Book Review: An Era of Darkness by Shashi Tharoor

We must thank Shashi Tharoor for such a wonderful book which would open the eyes of the Indian public and students, largely and unfortunately disconnected with this important bit of our history.

An Era of Darkness by Shashi Tharoor can be purchased from Amazon

Shashi Tharoor gave a fantastic speech at Oxford last year where he took apart the British rule in India. He playfully asked for a reparation of one pound a year just to acknowledge the horrors they perpetrated in India by form of the colonial rule. The amount of money which the British took from India during the two centuries of plunder is close to around 3 trillion dollars in today’s money. Some have put the value even higher. Obviously, UK cannot part with such kind of money. The speech went viral across the globe and his popularity soared. He was requested a full-length book based on that speech by his publishers; and this book is an outcome of such efforts, which goes deeper to document the absolute and total darkness of the British rule in India.

In 1750, India and China were contributing 75% of the world GDP. In 1600, Britain was producing 1.8% of the world GDP, when the East India Company was set up. When Britain left India in 1947 after 200 years of rule, Britain was contributing 10% 0f the world GDP and India was reduced to a pathetic 1.8%. The British left a society with 16% literacy, a life expectancy of 27 years, and over 90% living below the poverty line. Electricity was supplied first in the 1890’s. Till 1947 in a span of 50 years, all of Britain, US, and Europe was electrified; but the Raj connected merely 1500 of India’s 640,000 villages to the electricity grid.

India was an ‘extractive colony’ as described aptly in the book, ‘Why Nations Fail.’ India’s Kohinoor diamond mined in Guntur found its way to UK largely by deceit and it is yet to come back. India’s rich maritime trade and highly developed banking system was brought to a grinding halt under the brutal colonial rule. In 1750, Indians had a standard of living like those in Britain, but the income plummeted to a tenth of the British in 1947.

Any country is made up of two things- First, the state machinery consisting of armies, censuses, bureaucracies, railroads, hospitals, telegrams and scientific institutions; and secondly, there are the liberal norms like individual rights, freedom of thought and speech, artistic and political expression, equality under the law and political democracy. The two may not go together as in the case of China where there is an absence of the latter. But the British Raj systematically subverted each of the state machinery tools to its profit by sheer plunder and manipulation. The liberal norms benefitted only the white skinned Britishers. Britishers literally got away with murder, but Indians received punishment in far excess to the quantum of their offences. Employment of Indians was restricted to lowly clerical jobs and interpreters.

75,000 Indian soldiers were killed during World War 1 and an equal number were wounded in a fight involving the European powers. Their stories have been largely omitted from British popular histories. 588,717 Indians were sent to Mesopotamia, 116,159 to Egypt, 131,496 to France, 47,000 to East Africa, 4000 to Gallipoli, 5000 to Salonica, 20,000 to Aden and around 30,000 to the Persian Gulf to fight in World War 1 for the British. Most of the Indian soldiers were involved in battles in which there was no personal stake and honour. The backbone of British army was in fact the Indian soldiers.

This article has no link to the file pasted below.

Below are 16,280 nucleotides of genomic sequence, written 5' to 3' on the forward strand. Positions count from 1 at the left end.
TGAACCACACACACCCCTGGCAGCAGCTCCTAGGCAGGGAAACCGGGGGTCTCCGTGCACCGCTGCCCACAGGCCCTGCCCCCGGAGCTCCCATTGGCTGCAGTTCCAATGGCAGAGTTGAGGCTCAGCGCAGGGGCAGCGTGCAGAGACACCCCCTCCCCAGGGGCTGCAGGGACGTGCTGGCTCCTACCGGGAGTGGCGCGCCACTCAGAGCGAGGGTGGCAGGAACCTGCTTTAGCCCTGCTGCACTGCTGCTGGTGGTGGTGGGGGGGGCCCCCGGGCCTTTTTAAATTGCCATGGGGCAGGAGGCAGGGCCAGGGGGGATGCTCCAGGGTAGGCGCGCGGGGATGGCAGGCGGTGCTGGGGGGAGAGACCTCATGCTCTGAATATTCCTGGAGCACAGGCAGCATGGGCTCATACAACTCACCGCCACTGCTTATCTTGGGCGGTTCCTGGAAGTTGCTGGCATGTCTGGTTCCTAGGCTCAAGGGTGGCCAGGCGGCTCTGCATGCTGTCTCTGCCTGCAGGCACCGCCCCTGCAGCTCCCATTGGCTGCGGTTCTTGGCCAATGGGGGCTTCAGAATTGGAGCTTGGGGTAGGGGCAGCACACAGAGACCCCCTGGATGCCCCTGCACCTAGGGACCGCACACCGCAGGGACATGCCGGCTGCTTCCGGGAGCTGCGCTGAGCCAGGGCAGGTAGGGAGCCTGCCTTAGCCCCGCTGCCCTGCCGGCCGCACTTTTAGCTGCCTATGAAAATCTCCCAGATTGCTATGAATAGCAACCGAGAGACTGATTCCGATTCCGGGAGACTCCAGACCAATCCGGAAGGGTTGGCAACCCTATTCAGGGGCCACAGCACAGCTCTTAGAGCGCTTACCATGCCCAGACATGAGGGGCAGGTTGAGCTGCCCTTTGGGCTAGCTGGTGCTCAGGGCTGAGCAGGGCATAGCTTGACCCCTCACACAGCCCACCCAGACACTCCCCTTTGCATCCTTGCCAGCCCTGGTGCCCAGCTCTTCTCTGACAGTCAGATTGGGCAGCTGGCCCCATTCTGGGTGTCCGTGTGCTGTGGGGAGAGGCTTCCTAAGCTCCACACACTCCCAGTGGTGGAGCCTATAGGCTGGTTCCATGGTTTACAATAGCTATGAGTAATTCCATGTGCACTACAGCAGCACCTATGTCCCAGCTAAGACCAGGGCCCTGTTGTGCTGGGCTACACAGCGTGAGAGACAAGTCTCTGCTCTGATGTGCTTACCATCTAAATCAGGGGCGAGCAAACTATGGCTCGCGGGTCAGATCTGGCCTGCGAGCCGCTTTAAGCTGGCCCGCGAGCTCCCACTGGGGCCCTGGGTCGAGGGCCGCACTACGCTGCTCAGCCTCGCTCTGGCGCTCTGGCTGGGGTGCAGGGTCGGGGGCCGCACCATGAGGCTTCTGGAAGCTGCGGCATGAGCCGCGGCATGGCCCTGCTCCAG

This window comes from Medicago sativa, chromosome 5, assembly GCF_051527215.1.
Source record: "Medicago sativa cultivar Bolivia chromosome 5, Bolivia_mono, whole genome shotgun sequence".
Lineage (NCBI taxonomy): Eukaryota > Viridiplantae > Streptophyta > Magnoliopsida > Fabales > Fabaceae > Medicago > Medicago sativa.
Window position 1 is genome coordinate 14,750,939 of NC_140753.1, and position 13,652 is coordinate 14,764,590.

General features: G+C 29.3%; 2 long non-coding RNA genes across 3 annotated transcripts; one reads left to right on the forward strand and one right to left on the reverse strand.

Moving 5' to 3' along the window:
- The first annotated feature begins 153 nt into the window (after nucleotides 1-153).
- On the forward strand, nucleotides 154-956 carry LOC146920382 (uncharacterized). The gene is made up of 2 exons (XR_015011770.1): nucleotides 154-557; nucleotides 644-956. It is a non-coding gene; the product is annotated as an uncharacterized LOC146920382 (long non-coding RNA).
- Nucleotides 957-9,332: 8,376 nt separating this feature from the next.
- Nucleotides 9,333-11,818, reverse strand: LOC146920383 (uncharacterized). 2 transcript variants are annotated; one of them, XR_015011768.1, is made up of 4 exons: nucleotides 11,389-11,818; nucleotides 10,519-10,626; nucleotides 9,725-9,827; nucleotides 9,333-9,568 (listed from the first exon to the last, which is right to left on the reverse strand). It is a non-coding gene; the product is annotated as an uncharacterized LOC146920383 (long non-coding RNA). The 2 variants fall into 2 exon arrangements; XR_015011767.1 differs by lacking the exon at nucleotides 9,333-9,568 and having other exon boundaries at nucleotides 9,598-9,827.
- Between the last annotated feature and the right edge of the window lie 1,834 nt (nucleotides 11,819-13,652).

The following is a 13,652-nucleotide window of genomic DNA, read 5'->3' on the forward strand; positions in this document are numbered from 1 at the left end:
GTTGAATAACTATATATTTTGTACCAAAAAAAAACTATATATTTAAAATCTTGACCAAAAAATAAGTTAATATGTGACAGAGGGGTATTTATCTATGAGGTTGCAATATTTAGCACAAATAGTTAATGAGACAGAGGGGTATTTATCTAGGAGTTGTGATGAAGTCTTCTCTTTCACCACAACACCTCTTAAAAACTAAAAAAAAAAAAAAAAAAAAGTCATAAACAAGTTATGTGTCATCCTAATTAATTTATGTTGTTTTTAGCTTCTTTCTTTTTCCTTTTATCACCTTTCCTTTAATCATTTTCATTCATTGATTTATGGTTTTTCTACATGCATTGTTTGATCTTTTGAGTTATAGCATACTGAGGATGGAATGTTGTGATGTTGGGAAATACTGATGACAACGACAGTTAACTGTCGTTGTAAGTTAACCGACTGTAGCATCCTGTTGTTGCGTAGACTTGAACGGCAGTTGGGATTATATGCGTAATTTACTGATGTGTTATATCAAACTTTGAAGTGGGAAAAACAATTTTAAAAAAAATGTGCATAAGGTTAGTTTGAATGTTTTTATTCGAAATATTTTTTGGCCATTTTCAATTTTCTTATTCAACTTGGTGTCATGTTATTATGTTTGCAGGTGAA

In the entire 107 years from 1793 to 1900, an estimated 5 million people died the world over in all the wars combined. But, in just 10 years 1891-1900, 19 million people died in India due to famines alone. The famines were the biggest colonial holocausts; and is right at the top of some of the most brutal inhumanities in modern times, says the author. The regular famines of Bengal were the result of careless planning, Malthusian ideas, and highly racist leaders sitting in England looking the other way. Churchill hated the Indians and thought that they bred like animals. He was most dismissive of Gandhi asking why he did not die fasting. While the people in Bengal were dying due to famine, the rice from the area was being exported to feed the soldiers fighting the World War in Europe. 2,065,554 Indian soldiers were raised for the Second World War, and around 149,225 soldiers died between 1939 and1945.

Britain strangled Indian steel industry; but ironically, 7000 tonnes of steel sheet were shipped to Britain after their steel shipments were lost at sea during the war. The great argument of the pro-British Raj group goes in the form of giving political unity to the country, democracy, a free press, a parliamentary system, and the rule of law. Also, the railways, tea, telegraph, and the English language are supposed to be the significant contributions of the English rule. The author systematically rebuts each of the so called positive contributions. Many would have just evolved without the need of colonization as has happened in many countries because of globalization and the internal needs of trade. Computerization is one such example. We are the world software leaders without needing anyone to rule or subjugate us.